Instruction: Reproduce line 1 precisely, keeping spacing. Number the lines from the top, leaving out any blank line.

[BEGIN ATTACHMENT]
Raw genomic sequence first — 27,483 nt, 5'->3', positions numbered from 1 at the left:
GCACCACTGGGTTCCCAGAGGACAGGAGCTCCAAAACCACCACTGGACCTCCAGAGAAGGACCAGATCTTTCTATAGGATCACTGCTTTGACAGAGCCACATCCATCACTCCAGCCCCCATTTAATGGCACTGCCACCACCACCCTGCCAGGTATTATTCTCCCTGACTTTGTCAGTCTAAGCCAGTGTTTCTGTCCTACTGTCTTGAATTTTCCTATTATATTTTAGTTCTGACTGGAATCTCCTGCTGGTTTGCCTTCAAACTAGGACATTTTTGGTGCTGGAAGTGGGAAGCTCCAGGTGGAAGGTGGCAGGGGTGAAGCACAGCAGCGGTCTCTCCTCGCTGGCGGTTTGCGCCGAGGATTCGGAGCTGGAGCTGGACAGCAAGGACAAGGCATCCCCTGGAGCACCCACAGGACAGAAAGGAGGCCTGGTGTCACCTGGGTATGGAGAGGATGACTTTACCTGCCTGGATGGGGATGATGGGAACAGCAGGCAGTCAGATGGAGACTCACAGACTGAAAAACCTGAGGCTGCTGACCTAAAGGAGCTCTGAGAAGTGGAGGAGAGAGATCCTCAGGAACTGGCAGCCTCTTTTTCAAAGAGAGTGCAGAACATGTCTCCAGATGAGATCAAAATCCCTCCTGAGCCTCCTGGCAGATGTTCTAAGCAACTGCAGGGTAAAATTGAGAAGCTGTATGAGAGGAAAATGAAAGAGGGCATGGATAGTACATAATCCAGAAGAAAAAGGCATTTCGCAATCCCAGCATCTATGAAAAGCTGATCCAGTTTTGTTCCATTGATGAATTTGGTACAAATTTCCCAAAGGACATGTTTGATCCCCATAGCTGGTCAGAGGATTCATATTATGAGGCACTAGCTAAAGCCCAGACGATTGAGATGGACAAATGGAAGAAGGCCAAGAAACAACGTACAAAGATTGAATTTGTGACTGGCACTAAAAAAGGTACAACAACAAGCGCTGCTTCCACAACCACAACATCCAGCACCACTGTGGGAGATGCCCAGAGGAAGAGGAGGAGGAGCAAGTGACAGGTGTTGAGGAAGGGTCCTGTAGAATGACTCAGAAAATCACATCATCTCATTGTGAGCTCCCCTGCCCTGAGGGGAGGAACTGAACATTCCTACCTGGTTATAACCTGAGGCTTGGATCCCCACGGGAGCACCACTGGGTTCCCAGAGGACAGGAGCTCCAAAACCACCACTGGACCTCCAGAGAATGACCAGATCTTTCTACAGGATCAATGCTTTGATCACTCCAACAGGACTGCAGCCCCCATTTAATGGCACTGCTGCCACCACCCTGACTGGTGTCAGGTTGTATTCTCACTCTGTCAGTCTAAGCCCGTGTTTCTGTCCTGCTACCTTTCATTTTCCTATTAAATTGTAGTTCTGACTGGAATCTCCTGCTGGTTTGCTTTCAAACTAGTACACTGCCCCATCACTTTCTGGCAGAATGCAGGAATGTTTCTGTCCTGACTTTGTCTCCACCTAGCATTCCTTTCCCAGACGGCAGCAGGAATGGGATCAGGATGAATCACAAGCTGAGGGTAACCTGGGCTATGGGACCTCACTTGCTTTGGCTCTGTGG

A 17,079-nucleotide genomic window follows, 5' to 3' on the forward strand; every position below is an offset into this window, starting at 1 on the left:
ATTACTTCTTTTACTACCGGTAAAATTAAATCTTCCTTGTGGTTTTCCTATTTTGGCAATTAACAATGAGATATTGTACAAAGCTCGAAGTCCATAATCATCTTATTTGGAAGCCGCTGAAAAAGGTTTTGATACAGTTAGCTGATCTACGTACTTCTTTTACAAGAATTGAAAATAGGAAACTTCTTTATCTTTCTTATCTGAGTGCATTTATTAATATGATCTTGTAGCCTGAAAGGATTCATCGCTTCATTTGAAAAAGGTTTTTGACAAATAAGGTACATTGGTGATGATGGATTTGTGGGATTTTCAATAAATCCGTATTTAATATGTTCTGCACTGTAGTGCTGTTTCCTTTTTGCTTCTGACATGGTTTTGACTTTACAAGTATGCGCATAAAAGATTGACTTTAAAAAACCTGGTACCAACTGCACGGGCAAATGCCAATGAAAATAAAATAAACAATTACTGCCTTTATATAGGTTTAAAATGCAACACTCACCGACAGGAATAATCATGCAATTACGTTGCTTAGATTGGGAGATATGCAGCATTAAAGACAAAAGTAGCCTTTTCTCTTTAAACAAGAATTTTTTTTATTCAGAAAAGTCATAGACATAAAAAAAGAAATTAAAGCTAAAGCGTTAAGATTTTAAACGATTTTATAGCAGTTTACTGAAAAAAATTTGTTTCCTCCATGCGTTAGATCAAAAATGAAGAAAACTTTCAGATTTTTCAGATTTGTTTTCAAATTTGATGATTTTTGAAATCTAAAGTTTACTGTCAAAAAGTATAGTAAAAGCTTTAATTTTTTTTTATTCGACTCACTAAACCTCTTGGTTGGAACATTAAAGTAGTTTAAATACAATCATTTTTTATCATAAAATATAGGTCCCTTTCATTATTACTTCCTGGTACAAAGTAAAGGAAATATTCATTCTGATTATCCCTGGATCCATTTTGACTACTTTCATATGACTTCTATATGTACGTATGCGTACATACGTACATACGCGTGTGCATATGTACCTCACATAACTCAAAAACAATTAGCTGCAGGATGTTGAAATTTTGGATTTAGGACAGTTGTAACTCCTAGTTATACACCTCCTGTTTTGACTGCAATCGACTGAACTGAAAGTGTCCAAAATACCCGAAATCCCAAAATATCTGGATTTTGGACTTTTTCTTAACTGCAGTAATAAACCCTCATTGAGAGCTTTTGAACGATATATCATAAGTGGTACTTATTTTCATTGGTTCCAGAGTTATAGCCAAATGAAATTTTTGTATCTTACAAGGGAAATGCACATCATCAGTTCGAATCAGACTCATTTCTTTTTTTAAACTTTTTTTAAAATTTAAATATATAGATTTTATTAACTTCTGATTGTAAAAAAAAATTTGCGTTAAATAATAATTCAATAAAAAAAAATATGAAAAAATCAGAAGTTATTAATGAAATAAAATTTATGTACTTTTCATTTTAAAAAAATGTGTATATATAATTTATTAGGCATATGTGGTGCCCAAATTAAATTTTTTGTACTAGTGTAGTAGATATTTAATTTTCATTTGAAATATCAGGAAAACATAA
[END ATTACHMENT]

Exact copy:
Raw genomic sequence first — 27,483 nt, 5'->3', positions numbered from 1 at the left: